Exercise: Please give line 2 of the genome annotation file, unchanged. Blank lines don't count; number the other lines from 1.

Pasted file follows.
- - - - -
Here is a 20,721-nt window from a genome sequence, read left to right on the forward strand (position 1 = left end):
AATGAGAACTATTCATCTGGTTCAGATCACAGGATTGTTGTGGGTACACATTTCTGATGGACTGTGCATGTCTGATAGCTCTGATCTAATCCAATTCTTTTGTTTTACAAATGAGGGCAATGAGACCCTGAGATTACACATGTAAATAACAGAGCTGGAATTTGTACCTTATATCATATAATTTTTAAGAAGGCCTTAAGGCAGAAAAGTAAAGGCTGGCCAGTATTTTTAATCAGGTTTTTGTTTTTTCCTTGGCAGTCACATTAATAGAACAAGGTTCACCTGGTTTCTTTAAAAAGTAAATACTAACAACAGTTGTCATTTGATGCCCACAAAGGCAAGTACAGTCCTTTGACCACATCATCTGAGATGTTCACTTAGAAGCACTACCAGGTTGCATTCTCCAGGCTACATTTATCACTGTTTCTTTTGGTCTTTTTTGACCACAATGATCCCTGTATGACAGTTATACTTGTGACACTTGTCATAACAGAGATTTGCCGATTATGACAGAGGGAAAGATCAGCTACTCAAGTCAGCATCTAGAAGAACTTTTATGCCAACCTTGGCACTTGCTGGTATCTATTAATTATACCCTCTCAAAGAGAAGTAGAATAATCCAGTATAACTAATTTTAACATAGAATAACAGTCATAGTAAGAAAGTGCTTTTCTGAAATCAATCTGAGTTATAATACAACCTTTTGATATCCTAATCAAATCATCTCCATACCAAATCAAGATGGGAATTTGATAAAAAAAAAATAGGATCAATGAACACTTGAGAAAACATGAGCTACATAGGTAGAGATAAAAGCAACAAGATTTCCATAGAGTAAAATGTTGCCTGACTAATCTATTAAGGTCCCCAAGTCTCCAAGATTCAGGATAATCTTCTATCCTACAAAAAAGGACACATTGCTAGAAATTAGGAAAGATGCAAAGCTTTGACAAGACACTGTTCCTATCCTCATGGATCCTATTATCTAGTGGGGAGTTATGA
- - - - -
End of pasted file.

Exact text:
AATGAGAACTATTCATCTGGTTCAGATCACAGGATTGTTGTGGGTACACATTTCTGATGGACTGTGCATGTCTGATAGCTCTGATCTAATCCAATTCTTTTGTTTTACAAATGAGGGCAATGAGACCCTGAGATTACACATGTAAATAACAGAGCTGGAATTTGTACCTTATATCATATAATTTTTAAGAAGGCCTTAAGGCAGAAAAGTAAAGGCTGGCCAGTATTTTTAATCAGGTTTTTGTTTTTTCCTTGGCAGTCACATTAATAGAACAAGGTTCACCTGGTTTCTTTAAAAAGTAAATACTAACAACAGTTGTCATTTGATGCCCACAAAGGCAAGTACAGTCCTTTGACCACATCATCTGAGATGTTCACTTAGAAGCACTACCAGGTTGCATTCTCCAGGCTACATTTATCACTGTTTCTTTTGGTCTTTTTTGACCACAATGATCCCTGTATGACAGTTATACTTGTGACACTTGTCATAACAGAGATTTGCCGATTATGACAGAGGGAAAGATCAGCTACTCAAGTCAGCATCTAGAAGAACTTTTATGCCAACCTTGGCACTTGCTGGTATCTATTAATTATACCCTCTCAAAGAGAAGTAGAATAATCCAGTATAACTAATTTTAACATAGAATAACAGTCATAGTAAGAAAGTGCTTTTCTGAAATCAATCTGAGTTATAATACAACCTTTTGATATCCTAATCAAATCATCTCCATACCAAATCAAGATGGGAATTTGATAAAAAAAAAATAGGATCAATGAACACTTGAGAAAACATGAGCTACATAGGTAGAGATAAAAGCAACAAGATTTCCATAGAGTAAAATGTTGCCTGACTAATCTATTAAGGTCCCCAAGTCTCCAAGATTCAGGATAATCTTCTATCCTACAAAAAAGGACACATTGCTAGAAATTAGGAAAGATGCAAAGCTTTGACAAGACACTGTTCCTATCCTCATGGATCCTATTATCTAGTGGGGAGTTATGA